Fawlty Towers of a faulty ‘coup’, mention the Germans if you like.

Is Labour being subjected to a ‘soft’ ‘coup’? Only in as much as it has since 2007. Since Tony Blair was forced from office, those attracted to the party by the promise of access to the highest offices of power and the money and prestige (but mainly the money) that accompanies them have been fighting to get themselves back to the head of the table. Brown, Miliband (Ed, not Doris) and now Corbyn have all suffered from not being this small band of people, joined by their desire to serve the interests of Britain’s wealthy patrons, serving themselves instead if the best interests of the British public.

The ‘leak’ of McDonnell’s statement is strangely timed and, remarkably, has wiped the ‘Copeland is proof that Corbyn should resign’ off the news feed. My guess, the public don’t much care about the anti Corbyn stories like Copeland and stories like the soft coup shuffle and Clive Lewis’s supposed website registrations just keep the pot simmering. Drip, drip.

The notion of the ‘soft coup’ than John McDonnell is widely being attributed to having warned of is one that does not include a direct challenger for the leadership but is like the death of a thousand cuts of constant briefings against the party. The idea that this is something new is amusing but it is also a sign that our erstwhile ‘wreckers’ cannot get the level of support within the party that they were able to scare up last June. I suspect that the wider population of MPs in Labour’s PLP are wise to the fact that the ‘wreckers’ might be able to get negative headlines and might be able to get airtime for any MP that is willing to drag Labour through the mud and smear the leadership but, crucially, they can’t get/bully Corbyn into resigning and can’t match the media ‘support’ their money can buy with public support or support within the party. They aren’t a ‘soft’ coup, they’re a toothless one.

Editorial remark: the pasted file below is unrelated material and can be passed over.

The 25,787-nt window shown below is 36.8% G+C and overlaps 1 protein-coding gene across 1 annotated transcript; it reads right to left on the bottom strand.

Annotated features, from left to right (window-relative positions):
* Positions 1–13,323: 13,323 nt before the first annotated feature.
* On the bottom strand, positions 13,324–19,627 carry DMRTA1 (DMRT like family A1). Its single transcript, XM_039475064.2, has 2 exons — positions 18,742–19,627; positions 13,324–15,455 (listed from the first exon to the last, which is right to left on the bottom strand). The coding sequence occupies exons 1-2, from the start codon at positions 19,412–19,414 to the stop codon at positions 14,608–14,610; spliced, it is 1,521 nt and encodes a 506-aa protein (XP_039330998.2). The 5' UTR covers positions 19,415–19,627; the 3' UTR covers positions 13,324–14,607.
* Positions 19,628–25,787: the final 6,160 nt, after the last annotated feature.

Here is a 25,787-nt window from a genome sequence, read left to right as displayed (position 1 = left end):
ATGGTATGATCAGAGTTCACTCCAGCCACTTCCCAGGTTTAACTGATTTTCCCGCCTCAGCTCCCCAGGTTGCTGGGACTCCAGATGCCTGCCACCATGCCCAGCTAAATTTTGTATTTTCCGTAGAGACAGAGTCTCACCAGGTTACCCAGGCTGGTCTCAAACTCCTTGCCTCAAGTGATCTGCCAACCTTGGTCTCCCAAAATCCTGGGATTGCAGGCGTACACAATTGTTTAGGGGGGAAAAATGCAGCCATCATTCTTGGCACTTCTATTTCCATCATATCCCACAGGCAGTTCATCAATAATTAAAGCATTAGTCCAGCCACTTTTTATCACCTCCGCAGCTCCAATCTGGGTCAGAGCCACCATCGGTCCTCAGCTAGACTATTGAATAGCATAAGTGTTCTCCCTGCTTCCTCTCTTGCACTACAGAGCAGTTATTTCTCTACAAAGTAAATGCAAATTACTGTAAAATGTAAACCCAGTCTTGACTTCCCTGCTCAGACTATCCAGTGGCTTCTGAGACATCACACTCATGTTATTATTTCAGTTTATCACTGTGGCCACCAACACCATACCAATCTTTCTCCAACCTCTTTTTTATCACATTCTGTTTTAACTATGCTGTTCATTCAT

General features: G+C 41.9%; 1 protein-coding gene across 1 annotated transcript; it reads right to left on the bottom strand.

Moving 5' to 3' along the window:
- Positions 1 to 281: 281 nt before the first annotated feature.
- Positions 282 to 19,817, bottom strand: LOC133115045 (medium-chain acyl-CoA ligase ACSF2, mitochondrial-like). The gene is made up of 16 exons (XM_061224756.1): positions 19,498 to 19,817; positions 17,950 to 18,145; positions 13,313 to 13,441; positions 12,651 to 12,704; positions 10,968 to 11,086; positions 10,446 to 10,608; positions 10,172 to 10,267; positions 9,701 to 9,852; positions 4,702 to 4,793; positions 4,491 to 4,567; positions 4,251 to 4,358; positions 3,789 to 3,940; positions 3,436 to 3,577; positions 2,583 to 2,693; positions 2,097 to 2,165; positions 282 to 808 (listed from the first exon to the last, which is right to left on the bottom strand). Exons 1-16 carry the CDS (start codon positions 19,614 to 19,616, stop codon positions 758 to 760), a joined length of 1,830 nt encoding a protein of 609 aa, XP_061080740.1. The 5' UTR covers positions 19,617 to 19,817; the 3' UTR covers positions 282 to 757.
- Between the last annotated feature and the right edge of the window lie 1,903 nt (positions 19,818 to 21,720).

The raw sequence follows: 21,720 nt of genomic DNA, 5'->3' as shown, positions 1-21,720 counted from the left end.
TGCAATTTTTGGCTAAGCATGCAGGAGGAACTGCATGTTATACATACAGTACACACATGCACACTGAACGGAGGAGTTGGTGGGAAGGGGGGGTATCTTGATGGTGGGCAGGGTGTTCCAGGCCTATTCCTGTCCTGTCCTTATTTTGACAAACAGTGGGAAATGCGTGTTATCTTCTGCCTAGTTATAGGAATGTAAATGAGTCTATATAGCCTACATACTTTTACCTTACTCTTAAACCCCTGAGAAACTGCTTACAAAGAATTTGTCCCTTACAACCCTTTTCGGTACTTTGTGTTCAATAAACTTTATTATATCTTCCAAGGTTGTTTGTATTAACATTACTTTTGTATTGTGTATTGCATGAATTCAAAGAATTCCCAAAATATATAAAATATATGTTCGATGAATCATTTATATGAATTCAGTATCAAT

You only have to look back to Owen Smith’s leadership campaign last year to see what Labour’s ‘wreckers’ have to offer Labour. Smith’s campaign was built on negativity, his campaigners and supporters knew from the gun that they could offer nothing positive to sell their candidate to the party, so they went in the only direction they could, nasty and negative. Divisive would be the politest way you could describe Smith and his campaign. Embarrassing, naive, politically illiterate are a few other words you might use. It was a continuation of the campaign that had been ongoing from day one of Corbyn’s tenure as Labour leader. The consistent briefing against the leadership is the only tool they have in their bag, Corbyn’s leadership has been twice mandated by the party and is going nowhere. The PLP have a clearer idea of the choice they have to make. Act as a party or fall in with the party’s detractors and ‘wreckers’.

The ‘soft’ coup is the same one that has been going on since 2007 but, unlike Brown and Miliband, Corbyn is not going to be bullied from the leadership. The leadership are working to minimise the impact the ‘wreckers’ can have, and I hope we see that continue and even escalate, but I also hope we see the PLP uniting with the leadership, CLPs, and membership to inoculate Labour from the ghosts that have been a stain on Labour for approaching a decade. The 10th of May and the 24th of June could be dates for your diary.

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